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Jan 20, 2006

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Nate

Mike,

I think part of the issue here is that a lot of what is going on in the emerging church conversation right now comes out of the evangelical tradition. For people within the mainstream tradition some of the reactions and positions are artifacts of the evangelical foundation of a lot of the conversation.

In NM it was interesting to see the mainstream folks start to join in. I think it will be even more interesting to see some folks from the Orthodox and Roman traditions start getting into it. Where do you think that process is?

Michael Kruse

Hey Nate,

That is a very good question. Tony Jones kinda did a "state of Emergent" post last week and one of the trends he noticed was an influx of Mainliners into the conversation, especially Presbyterians and Methodists. (I have also noted Lutherans in the mix.)

Personally, I grew up in an Evnagelical wesleyan-Arminian environment and was dissatisfied with it for many of the same reasons Emergent types have left Evangelical congregations in more recent years. I became PCUSA in graduate school in 1983 partly because of the honest intellectual dialog about scripture and culture. I suppose had I been born 15-20 years later I would be right with many Emergent types today.

I find most truly Evangelcial congregations and denominations to be intellectually stiffling and in-grown. And yet in the Mainline settings I am considered an Evangelical in many circles and that is not a compliment. I don't fit neatly in either place.

I think my story is probably similar to many other Emergent interested mainliners (but by no means all.) Some are interested because they see the Emergent conversation as a place to have open intellectual discusion and share innovative ideas without having to apologize for not being a political Leftist (though I have had that experience more than once at Emergent events.) I think others are drawn to the movement because they see innovative ways of being the church and are frustrated by the inflexible restrictions in their denominations. They either don't care about politics or are at home with Left leaning conversations.

What I am not sure that post-Evangelical Emergents realize is that in Mainline circles Emergent is viewed as a mutant form of Evangelicalism by many if it is noticed at all. I don't really know how this will all play out.

As to Catholics and Orthodox, I don't know what to expect there either.

Dave

I am still trying to understand what characterizes an "emerging church." Of the 3 primary traits the author listed, numbers 1 and 3 are the traits of any authentic church. As for "transforming secular space," I am at a loss. The words simply have no meaning for me. Can you give me an example?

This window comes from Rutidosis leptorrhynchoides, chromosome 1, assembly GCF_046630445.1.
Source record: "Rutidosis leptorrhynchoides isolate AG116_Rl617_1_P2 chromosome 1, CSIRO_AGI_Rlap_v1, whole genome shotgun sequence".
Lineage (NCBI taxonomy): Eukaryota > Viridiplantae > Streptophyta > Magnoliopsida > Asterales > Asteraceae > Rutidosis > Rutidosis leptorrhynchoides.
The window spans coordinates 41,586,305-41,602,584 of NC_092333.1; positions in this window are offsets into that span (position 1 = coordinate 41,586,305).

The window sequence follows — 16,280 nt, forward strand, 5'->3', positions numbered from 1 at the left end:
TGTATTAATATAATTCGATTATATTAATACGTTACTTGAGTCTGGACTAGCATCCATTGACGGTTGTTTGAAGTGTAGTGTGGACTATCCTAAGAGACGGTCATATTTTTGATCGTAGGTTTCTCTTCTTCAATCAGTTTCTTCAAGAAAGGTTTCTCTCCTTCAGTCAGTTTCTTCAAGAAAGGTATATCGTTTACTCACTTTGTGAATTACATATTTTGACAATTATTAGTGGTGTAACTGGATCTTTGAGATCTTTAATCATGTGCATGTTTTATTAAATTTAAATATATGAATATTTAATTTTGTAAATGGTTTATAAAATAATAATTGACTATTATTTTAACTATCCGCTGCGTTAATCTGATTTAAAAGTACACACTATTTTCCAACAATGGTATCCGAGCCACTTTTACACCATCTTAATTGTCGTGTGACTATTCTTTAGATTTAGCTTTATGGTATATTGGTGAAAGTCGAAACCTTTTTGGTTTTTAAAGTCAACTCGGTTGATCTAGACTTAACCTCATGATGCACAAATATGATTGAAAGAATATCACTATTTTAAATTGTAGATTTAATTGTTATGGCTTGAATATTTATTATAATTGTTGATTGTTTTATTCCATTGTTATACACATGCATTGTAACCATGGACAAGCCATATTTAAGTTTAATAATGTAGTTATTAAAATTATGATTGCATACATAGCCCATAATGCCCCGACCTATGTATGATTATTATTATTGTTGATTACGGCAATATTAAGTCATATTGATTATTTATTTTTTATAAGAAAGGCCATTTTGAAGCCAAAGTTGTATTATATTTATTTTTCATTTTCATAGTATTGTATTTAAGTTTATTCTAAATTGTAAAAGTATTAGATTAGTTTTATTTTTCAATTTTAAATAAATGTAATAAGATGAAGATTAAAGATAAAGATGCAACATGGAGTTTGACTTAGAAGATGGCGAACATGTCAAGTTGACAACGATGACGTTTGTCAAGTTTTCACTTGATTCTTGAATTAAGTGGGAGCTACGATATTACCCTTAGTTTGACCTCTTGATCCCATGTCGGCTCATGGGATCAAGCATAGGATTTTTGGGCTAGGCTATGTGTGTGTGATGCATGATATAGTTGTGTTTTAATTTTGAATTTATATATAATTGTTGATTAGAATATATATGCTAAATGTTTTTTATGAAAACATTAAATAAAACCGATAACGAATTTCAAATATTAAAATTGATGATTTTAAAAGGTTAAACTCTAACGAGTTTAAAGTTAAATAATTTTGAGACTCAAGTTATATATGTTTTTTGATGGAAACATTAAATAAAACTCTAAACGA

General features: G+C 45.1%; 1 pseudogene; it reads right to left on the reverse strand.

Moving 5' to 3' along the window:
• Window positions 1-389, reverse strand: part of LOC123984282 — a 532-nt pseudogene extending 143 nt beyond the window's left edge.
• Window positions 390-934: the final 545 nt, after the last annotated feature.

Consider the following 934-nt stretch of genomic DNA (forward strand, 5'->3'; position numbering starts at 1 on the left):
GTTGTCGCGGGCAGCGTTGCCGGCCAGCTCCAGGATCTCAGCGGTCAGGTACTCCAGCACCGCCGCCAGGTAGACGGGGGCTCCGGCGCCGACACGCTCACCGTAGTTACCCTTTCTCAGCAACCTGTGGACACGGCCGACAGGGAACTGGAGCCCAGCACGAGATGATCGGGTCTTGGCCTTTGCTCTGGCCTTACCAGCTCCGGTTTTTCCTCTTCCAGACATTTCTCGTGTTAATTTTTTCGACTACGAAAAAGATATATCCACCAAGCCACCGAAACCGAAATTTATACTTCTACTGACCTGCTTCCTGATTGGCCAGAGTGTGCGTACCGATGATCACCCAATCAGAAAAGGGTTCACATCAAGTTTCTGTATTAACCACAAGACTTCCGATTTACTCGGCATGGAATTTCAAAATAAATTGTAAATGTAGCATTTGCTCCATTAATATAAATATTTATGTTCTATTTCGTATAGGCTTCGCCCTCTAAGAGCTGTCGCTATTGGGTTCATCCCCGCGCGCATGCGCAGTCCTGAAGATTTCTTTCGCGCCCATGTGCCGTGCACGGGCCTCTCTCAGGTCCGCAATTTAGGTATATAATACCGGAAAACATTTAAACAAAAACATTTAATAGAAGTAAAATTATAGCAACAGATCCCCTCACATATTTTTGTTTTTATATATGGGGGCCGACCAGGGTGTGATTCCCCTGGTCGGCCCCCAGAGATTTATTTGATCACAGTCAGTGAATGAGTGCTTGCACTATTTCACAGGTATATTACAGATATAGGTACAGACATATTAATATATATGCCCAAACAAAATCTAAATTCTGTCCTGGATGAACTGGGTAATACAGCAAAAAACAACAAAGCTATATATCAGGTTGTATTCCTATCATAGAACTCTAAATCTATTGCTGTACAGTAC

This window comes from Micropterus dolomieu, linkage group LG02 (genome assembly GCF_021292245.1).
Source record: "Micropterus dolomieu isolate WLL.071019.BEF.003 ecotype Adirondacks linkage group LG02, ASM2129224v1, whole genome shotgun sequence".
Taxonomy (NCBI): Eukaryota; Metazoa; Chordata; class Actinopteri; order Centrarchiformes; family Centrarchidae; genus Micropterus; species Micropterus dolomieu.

Christian Boyd

I have just returned from my DMin course work at Luther Seminary, St Paul in Congregational Mission and Leadership. The Emergent church as well as the missional church ecclesiology and leadership are the major focus of this program, as well as their fairly new PhD and MA degrees.

A couple of things we have noticed, especially as we have gone out and have visited some of these emerging churches, is a low constructive theology of the Holy Trinity, which is reflective in their ecclesiology. (Dan Kimbel discardes this doctrine becasue it is not easy to understand).

We find all over the place functional theologies and ecclesiologies, like the Purpose Driven, Natural Church Development, Willow Creek, Kimbel's Vintage Church model. . . but these do not begin where it is crucial if the Church catholic is to be reformed and transformed for the world, with, in and through God.

The discussion which is going on at Luther, and is truly ecumenical (yes, all from the greater Church are beginning to flow into the conversations there). One of the first things we are seeing that needs to be focused on by all, especially mainliners, is WHAT IS THE NATURE OF THE CHURCH. What is our "be-ing" This brings into the conversation the practical and constructive doctrine of the perichoretic Trinity, which comes from the Cappadocians. The Church who is birthed out of the relationship of the dynamic "dancing" Trinity will find itself relational to the world, and a presence of the Living God. Many, after studying this portion, rather refer to the desired church of God as a 'missional' community. The word choice is to lift up the nature o the body, and not so much its function. Community is also a particular word choice because it stresses the purpose of the Church is not to be in the membership business, but to widen the fellowship of the Holy Trinity, inviting all into relationship and discipleship.

Once the biblical and inherited nature of the Church is acknowledge, then we are informed of our mission - our "do-ing". For instance, the church, like the Son of God, is here in the world not to judge the world, but so it may know from whence its salvation comes.

Lastly, once we have a grasp of our nature and mission as the Church, a community of disciples, then we are able to construct provisional and functional structures that are for our particular contexts, and that are rooted in the scriptures and theology of the greater Christian Tradition.

Right now, the emergents are a protest against the protestant Church, both mainline and evangelical and conservative, progressive and liberal. Those of us is the CML division of Luther have no doubt God through the power of the Holy Spirit is in the midst of birthing something new, and will not be like anything we have know within our modern era (which is classified as beginning around the Thirty Years War and coming to its last days after WW II).

I encourage everyone to mark their calendars for Nov. 3-4, 2006 for the next Missional Church in Context Consultation at Luther Seminary, St Paul. This year the discussion will be around the Missional Church and Denominations. Will the reformational streams of emergent, missional, and congregational transformation merge and into a truly 'missional' movement and are the days of the 'denominations' over? Are the denominational days already over? How has the mission of the Church and its nature to be expressed in the future?

Michael Kruse

Hi Dave,

In identifying with Jesus, a quote by Dieter Zander, comparing Evangleicalism with Emergent, on page 55 might be helpful.

"[Evanvelcials believe] Popualting heaven is the main part of the gospel. Instead, the gospel is about being increasingly alive to God in the world. It is concernec with bringing heaven to earth.

Most Emergents have a sense that Jesus has been reduced to abstract princples of moral behavior rather than being seen as one who we are to go ever deeper into relationship with. Conversion is important but it is only a starting point toward becoming ever more fully, as individuals and communities, examples of an age that is to come. The concern is that Jesus has been reduced to a set legalistic constructs for keeping us out of hell with no real purpose between salvation and the eschaton.